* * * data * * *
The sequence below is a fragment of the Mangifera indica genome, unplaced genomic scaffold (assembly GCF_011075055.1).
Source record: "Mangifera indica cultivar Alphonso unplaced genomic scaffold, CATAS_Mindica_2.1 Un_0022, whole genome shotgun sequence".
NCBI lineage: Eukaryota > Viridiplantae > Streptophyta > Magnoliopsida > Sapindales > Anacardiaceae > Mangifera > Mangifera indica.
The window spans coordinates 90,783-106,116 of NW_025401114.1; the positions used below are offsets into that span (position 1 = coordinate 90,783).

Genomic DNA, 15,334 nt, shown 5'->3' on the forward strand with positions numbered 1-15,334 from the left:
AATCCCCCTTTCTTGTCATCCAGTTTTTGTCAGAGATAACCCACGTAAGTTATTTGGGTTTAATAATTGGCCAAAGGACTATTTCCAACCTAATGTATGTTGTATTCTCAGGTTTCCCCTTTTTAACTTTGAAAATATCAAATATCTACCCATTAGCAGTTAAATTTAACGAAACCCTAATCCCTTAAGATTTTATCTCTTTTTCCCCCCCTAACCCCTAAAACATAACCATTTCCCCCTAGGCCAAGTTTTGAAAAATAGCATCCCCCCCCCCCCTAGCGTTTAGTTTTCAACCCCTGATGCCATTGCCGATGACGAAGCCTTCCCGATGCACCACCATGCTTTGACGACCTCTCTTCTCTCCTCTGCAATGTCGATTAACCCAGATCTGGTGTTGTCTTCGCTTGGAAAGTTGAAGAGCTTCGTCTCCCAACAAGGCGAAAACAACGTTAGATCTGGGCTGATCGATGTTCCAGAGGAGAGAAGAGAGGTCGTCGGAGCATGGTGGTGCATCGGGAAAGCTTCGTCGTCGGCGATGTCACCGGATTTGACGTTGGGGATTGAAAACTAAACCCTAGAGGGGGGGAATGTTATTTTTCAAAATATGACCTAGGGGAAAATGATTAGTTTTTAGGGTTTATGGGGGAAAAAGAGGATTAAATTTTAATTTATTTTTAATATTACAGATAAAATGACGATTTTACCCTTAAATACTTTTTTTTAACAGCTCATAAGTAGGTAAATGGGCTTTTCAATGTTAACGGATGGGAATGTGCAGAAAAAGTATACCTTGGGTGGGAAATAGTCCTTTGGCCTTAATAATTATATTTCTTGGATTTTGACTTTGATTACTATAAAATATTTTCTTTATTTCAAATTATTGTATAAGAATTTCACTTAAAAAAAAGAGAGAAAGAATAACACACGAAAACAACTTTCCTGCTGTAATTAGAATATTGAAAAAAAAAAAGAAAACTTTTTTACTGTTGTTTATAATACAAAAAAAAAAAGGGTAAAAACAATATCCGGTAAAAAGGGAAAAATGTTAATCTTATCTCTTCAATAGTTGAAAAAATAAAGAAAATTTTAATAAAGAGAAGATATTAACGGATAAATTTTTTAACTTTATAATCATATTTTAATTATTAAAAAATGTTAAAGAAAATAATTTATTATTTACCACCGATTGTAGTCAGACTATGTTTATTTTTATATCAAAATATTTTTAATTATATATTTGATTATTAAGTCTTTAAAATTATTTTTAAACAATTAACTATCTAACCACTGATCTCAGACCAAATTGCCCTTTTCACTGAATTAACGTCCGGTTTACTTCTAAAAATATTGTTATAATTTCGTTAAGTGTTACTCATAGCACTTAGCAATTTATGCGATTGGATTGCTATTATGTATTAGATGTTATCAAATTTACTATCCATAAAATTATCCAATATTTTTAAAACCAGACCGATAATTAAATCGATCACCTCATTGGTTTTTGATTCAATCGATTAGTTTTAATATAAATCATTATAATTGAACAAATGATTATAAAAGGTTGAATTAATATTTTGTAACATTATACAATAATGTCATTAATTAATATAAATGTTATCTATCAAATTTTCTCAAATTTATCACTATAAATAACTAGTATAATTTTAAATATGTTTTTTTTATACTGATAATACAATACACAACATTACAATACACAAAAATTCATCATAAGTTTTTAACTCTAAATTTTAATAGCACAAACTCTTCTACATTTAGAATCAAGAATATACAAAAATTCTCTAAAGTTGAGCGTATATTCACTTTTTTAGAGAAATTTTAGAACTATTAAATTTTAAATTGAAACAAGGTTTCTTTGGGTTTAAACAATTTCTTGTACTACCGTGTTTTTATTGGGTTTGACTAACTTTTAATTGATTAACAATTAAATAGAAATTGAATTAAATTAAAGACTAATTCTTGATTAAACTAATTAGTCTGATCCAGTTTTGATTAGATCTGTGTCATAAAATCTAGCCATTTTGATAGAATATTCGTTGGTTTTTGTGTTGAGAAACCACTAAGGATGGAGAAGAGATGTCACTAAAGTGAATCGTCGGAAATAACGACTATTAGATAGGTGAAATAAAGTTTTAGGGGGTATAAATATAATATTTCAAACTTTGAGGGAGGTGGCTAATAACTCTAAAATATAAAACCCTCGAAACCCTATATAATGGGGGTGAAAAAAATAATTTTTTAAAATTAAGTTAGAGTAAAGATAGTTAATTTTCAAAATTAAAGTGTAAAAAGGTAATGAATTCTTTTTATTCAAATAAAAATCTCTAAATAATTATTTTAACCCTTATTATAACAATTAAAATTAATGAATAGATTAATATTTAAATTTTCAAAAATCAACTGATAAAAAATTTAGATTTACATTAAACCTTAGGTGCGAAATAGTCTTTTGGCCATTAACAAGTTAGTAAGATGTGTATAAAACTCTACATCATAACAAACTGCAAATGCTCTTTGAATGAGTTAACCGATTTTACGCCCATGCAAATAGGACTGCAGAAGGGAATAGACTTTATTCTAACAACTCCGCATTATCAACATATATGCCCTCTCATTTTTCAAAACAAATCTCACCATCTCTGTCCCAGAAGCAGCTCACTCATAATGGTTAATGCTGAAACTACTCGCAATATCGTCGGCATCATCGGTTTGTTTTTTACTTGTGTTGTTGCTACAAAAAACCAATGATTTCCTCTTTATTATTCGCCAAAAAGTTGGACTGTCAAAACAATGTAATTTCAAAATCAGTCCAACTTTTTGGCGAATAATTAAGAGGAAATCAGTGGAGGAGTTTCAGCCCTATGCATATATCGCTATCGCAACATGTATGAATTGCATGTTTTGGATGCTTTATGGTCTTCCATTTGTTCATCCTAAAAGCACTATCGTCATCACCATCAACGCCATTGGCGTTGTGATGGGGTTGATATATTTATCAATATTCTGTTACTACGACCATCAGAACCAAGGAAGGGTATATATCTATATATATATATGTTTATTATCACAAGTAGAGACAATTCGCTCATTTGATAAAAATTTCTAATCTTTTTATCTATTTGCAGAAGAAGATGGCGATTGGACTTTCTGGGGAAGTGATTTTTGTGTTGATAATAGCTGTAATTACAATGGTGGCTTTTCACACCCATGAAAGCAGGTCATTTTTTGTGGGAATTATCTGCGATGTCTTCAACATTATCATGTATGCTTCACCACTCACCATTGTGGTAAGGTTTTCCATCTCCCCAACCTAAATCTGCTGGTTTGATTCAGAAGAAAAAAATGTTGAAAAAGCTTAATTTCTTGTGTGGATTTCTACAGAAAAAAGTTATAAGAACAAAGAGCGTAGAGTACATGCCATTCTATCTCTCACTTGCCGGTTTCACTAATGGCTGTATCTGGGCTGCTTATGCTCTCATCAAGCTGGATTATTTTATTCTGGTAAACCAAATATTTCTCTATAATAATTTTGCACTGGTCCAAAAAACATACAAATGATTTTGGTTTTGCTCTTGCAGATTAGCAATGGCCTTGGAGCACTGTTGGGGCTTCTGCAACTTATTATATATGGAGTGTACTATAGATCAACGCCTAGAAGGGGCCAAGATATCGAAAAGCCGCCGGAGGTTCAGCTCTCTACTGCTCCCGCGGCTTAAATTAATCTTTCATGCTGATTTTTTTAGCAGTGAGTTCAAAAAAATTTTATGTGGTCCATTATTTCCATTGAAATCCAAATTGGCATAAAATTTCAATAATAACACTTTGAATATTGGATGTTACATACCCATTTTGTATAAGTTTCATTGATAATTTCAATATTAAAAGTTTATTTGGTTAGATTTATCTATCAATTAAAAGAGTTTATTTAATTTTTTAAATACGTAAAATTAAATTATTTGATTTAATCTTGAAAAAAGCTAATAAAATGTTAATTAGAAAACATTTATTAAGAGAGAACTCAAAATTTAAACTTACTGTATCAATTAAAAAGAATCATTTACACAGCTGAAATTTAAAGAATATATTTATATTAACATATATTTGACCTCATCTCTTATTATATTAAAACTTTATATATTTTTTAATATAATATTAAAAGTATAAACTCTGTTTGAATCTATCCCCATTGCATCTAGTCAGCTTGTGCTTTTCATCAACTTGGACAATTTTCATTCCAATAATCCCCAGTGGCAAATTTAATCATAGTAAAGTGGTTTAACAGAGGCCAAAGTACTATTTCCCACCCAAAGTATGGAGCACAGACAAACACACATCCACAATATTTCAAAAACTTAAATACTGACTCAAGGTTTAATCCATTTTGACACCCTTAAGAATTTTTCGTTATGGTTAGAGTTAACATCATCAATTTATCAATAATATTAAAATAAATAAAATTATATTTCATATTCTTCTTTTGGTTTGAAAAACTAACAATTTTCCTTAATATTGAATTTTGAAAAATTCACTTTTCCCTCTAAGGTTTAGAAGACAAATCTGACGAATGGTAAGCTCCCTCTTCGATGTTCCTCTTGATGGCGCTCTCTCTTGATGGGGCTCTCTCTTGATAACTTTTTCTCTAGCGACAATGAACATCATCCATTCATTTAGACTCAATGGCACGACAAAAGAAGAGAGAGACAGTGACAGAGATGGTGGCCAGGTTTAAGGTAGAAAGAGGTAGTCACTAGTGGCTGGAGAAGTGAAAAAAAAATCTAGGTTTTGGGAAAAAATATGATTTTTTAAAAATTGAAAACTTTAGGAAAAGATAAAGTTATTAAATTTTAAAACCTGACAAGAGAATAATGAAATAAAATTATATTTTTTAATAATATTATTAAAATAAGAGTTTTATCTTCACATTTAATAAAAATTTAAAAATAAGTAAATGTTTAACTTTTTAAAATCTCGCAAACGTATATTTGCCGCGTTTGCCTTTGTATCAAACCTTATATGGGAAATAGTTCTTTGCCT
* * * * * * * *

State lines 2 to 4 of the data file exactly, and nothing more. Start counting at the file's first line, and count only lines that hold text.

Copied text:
Source record: "Mangifera indica cultivar Alphonso unplaced genomic scaffold, CATAS_Mindica_2.1 Un_0022, whole genome shotgun sequence".
NCBI lineage: Eukaryota > Viridiplantae > Streptophyta > Magnoliopsida > Sapindales > Anacardiaceae > Mangifera > Mangifera indica.
The window spans coordinates 90,783-106,116 of NW_025401114.1; the positions used below are offsets into that span (position 1 = coordinate 90,783).